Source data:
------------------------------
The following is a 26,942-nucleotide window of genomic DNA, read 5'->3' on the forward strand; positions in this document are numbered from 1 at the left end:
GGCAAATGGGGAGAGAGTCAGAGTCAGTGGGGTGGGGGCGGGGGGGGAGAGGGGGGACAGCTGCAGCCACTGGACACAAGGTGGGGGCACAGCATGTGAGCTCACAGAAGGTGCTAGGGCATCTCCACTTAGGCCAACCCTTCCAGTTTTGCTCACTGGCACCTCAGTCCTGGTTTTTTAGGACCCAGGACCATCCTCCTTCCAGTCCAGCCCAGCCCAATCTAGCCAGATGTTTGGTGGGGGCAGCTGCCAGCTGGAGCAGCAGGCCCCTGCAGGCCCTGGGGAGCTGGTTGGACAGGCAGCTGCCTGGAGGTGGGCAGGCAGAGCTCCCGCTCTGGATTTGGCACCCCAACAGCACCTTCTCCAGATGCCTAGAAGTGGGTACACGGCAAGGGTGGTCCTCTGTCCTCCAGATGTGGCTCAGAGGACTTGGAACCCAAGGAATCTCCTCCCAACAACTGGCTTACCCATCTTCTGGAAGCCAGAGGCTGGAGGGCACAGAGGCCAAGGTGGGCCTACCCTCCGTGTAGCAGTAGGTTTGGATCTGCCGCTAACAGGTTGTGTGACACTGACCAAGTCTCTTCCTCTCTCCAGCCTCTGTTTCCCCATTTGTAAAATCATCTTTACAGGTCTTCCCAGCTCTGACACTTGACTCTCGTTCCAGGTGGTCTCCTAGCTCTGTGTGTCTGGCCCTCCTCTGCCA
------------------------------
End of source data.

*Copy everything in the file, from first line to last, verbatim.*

The following is a 26,942-nucleotide window of genomic DNA, read 5'->3' on the forward strand; positions in this document are numbered from 1 at the left end:
GGCAAATGGGGAGAGAGTCAGAGTCAGTGGGGTGGGGGCGGGGGGGGAGAGGGGGGACAGCTGCAGCCACTGGACACAAGGTGGGGGCACAGCATGTGAGCTCACAGAAGGTGCTAGGGCATCTCCACTTAGGCCAACCCTTCCAGTTTTGCTCACTGGCACCTCAGTCCTGGTTTTTTAGGACCCAGGACCATCCTCCTTCCAGTCCAGCCCAGCCCAATCTAGCCAGATGTTTGGTGGGGGCAGCTGCCAGCTGGAGCAGCAGGCCCCTGCAGGCCCTGGGGAGCTGGTTGGACAGGCAGCTGCCTGGAGGTGGGCAGGCAGAGCTCCCGCTCTGGATTTGGCACCCCAACAGCACCTTCTCCAGATGCCTAGAAGTGGGTACACGGCAAGGGTGGTCCTCTGTCCTCCAGATGTGGCTCAGAGGACTTGGAACCCAAGGAATCTCCTCCCAACAACTGGCTTACCCATCTTCTGGAAGCCAGAGGCTGGAGGGCACAGAGGCCAAGGTGGGCCTACCCTCCGTGTAGCAGTAGGTTTGGATCTGCCGCTAACAGGTTGTGTGACACTGACCAAGTCTCTTCCTCTCTCCAGCCTCTGTTTCCCCATTTGTAAAATCATCTTTACAGGTCTTCCCAGCTCTGACACTTGACTCTCGTTCCAGGTGGTCTCCTAGCTCTGTGTGTCTGGCCCTCCTCTGCCA